Prince William on Thursday defended Britain's royal family against accusations of racism made by his brother Prince Harry and sister-in-law Meghan in an interview broadcast Sunday.
The royals are "very much not a racist family,'' said William during a visit to an east London school.
William, second in line to the throne after his father Prince Charles, said he hadn't yet spoken to Harry since the interview.
"I haven’t spoken to him yet but I will do," the Prince told reporters.
William thus became the first royal to directly address the explosive interview that his brother and the Duchess of Sussex gave to Oprah Winfrey.
Buckingham Palace sought to respond to Harry and Meghan's allegations of racism and mistreatment in a brief statement earlier this week.
"The issues raised, particularly that of race, are concerning. While some recollections may vary, they are taken very seriously and will be addressed by the family privately," the statement said.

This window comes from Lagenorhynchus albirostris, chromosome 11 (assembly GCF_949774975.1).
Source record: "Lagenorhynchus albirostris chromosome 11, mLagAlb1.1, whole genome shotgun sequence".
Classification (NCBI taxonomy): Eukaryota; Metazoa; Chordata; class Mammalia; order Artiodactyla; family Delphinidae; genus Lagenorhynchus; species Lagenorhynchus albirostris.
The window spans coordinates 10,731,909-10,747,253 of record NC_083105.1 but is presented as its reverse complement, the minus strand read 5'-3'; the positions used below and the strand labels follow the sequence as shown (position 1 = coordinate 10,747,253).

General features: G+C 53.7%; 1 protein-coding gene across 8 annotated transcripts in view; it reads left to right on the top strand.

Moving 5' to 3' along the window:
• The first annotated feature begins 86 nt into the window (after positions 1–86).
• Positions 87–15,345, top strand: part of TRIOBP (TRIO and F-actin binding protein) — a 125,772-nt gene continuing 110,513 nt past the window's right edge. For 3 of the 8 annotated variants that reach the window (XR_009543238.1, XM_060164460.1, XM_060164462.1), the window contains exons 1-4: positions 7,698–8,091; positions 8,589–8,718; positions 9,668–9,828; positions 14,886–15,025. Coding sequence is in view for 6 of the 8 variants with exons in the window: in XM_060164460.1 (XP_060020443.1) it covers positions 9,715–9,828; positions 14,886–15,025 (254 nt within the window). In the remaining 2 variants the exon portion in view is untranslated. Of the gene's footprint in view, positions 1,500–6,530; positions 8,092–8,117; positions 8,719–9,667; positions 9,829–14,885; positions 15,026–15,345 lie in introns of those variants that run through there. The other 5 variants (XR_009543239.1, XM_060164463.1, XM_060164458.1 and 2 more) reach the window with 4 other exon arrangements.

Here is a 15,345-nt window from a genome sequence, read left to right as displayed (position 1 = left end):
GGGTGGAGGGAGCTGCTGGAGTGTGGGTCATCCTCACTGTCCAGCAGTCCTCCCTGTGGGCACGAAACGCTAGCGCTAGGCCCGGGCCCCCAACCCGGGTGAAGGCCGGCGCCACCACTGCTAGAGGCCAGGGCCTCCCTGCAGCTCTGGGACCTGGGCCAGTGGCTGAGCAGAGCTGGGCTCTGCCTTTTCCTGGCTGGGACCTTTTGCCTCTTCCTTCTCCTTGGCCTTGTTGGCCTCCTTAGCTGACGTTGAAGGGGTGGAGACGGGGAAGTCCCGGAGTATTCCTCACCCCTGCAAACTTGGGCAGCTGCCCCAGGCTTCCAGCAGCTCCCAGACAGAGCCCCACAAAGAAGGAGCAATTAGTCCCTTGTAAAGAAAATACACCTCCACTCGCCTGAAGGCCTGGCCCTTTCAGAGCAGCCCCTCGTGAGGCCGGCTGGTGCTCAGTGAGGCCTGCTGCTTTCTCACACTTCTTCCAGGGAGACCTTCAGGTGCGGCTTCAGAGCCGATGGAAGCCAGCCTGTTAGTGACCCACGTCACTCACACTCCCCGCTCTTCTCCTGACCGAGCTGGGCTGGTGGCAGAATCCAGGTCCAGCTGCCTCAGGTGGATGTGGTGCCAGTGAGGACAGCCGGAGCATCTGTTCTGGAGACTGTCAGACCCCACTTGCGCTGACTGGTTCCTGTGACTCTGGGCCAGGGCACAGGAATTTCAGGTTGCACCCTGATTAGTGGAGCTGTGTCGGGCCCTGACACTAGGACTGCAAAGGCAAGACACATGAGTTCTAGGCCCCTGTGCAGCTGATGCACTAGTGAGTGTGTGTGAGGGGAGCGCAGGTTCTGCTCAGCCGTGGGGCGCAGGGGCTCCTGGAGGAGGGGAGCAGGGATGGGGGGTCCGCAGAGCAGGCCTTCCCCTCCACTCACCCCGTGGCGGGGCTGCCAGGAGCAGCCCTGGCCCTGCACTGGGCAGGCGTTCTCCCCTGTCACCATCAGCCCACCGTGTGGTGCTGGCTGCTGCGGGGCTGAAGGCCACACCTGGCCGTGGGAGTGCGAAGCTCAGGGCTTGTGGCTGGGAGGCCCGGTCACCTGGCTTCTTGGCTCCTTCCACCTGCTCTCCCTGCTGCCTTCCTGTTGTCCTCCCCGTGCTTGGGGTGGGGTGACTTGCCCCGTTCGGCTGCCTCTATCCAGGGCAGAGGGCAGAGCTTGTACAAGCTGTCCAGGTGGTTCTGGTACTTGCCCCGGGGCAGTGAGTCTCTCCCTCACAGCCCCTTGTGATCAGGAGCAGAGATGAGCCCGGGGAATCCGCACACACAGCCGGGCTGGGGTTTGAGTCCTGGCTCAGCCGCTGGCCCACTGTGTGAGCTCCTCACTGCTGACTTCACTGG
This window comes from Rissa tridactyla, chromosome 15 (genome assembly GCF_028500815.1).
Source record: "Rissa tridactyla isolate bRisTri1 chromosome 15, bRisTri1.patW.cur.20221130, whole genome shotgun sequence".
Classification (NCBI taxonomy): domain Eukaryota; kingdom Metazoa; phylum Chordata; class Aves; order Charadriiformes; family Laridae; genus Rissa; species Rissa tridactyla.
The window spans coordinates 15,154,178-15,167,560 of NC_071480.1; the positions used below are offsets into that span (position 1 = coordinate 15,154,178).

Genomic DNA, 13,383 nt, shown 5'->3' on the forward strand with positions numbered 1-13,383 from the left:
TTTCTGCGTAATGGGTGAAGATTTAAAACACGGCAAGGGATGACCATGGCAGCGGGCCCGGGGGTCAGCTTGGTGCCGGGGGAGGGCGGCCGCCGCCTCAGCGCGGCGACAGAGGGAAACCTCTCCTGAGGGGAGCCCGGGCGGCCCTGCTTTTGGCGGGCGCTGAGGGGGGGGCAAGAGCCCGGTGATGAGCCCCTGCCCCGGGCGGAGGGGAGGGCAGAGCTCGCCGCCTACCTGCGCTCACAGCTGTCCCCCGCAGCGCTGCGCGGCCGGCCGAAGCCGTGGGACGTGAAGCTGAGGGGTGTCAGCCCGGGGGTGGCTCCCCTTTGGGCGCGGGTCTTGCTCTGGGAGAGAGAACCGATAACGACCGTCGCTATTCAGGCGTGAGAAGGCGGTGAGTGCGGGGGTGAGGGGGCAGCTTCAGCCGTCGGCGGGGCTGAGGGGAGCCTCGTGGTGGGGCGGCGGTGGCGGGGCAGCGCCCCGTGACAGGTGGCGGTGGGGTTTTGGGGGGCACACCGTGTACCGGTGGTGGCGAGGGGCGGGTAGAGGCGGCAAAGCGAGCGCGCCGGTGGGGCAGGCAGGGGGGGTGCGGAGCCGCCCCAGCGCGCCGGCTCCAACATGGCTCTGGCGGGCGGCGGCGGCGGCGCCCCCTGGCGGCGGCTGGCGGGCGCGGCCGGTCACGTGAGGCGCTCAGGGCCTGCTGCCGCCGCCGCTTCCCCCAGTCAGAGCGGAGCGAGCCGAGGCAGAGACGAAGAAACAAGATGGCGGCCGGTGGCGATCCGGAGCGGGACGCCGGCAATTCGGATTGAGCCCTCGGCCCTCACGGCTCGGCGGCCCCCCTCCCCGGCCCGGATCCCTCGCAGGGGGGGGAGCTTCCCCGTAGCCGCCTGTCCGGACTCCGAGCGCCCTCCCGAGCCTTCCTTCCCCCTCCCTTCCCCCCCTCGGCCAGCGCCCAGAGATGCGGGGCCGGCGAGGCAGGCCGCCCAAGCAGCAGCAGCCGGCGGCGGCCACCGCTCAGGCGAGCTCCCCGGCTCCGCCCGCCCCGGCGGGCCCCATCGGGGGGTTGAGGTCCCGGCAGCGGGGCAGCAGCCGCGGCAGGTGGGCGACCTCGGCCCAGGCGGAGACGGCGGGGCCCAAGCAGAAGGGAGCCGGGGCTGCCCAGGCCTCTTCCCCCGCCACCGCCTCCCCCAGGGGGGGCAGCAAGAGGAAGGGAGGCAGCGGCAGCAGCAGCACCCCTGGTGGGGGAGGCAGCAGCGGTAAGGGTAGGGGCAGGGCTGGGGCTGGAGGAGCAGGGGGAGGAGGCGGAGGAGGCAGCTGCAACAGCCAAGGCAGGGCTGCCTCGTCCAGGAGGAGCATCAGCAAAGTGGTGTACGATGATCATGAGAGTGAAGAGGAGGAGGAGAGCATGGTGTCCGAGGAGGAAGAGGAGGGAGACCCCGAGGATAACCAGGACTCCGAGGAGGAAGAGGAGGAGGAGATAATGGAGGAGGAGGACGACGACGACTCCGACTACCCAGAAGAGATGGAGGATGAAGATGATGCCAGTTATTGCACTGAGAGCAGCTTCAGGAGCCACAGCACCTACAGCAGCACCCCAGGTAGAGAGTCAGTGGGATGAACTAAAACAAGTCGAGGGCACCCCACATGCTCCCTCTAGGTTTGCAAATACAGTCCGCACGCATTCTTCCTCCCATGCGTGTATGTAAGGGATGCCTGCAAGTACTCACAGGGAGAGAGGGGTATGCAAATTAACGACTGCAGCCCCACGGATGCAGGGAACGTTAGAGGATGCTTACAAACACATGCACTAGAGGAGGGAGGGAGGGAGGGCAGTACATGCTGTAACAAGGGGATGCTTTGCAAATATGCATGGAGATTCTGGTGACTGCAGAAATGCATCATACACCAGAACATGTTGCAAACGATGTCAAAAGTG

However, the comments failed to put an end to the controversy.
Harry and Meghan's claims have rocked the royal family and touched off conversations around the world about racism, mental health and even the relationship between Britain and its former colonies.
The couple revealed that Harry was asked about the skin colour of children that he and Meghan would have and speculation that a decision to strip their son, Archie, of royal titles was due to the fact that he was mixed race.
Meghan said in the interview she was so isolated and miserable as a working member of the royal family that she had suicidal thoughts.
“I just didn’t want to be alive anymore,” she told Winfrey.
She added that when she sought help through the palace's human resources department, she was told there was nothing they could do.